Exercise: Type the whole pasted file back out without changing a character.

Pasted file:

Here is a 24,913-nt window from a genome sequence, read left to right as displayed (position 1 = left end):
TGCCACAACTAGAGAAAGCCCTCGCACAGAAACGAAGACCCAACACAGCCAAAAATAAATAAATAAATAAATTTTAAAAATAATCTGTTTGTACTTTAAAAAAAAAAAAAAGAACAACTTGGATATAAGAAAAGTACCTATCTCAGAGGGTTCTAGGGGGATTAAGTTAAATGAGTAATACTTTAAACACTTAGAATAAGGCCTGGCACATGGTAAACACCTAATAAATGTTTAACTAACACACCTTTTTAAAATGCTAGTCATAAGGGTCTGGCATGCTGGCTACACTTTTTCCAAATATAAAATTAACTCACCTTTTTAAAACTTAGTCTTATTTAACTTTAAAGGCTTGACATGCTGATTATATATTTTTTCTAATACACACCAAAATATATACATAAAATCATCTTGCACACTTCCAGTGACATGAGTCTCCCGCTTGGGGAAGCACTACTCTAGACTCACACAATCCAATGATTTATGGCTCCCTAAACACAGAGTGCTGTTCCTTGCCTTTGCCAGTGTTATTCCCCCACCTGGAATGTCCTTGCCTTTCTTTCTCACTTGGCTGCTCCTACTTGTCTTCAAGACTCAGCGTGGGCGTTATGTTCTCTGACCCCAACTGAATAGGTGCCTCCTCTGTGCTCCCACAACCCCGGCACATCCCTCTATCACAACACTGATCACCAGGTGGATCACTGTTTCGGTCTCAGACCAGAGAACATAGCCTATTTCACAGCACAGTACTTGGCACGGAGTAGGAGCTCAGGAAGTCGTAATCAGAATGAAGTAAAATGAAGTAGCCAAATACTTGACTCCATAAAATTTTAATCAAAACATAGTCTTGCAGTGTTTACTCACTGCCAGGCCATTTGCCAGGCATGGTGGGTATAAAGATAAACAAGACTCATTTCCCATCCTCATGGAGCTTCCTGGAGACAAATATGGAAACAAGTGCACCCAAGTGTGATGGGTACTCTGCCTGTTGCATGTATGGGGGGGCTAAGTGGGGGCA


Here is a 24,913-nt window from a genome sequence, read left to right as displayed (position 1 = left end):
TGCCACAACTAGAGAAAGCCCTCGCACAGAAACGAAGACCCAACACAGCCAAAAATAAATAAATAAATAAATTTTAAAAATAATCTGTTTGTACTTTAAAAAAAAAAAAAAGAACAACTTGGATATAAGAAAAGTACCTATCTCAGAGGGTTCTAGGGGGATTAAGTTAAATGAGTAATACTTTAAACACTTAGAATAAGGCCTGGCACATGGTAAACACCTAATAAATGTTTAACTAACACACCTTTTTAAAATGCTAGTCATAAGGGTCTGGCATGCTGGCTACACTTTTTCCAAATATAAAATTAACTCACCTTTTTAAAACTTAGTCTTATTTAACTTTAAAGGCTTGACATGCTGATTATATATTTTTTCTAATACACACCAAAATATATACATAAAATCATCTTGCACACTTCCAGTGACATGAGTCTCCCGCTTGGGGAAGCACTACTCTAGACTCACACAATCCAATGATTTATGGCTCCCTAAACACAGAGTGCTGTTCCTTGCCTTTGCCAGTGTTATTCCCCCACCTGGAATGTCCTTGCCTTTCTTTCTCACTTGGCTGCTCCTACTTGTCTTCAAGACTCAGCGTGGGCGTTATGTTCTCTGACCCCAACTGAATAGGTGCCTCCTCTGTGCTCCCACAACCCCGGCACATCCCTCTATCACAACACTGATCACCAGGTGGATCACTGTTTCGGTCTCAGACCAGAGAACATAGCCTATTTCACAGCACAGTACTTGGCACGGAGTAGGAGCTCAGGAAGTCGTAATCAGAATGAAGTAAAATGAAGTAGCCAAATACTTGACTCCATAAAATTTTAATCAAAACATAGTCTTGCAGTGTTTACTCACTGCCAGGCCATTTGCCAGGCATGGTGGGTATAAAGATAAACAAGACTCATTTCCCATCCTCATGGAGCTTCCTGGAGACAAATATGGAAACAAGTGCACCCAAGTGTGATGGGTACTCTGCCTGTTGCATGTATGGGGGGGCTAAGTGGGGGCA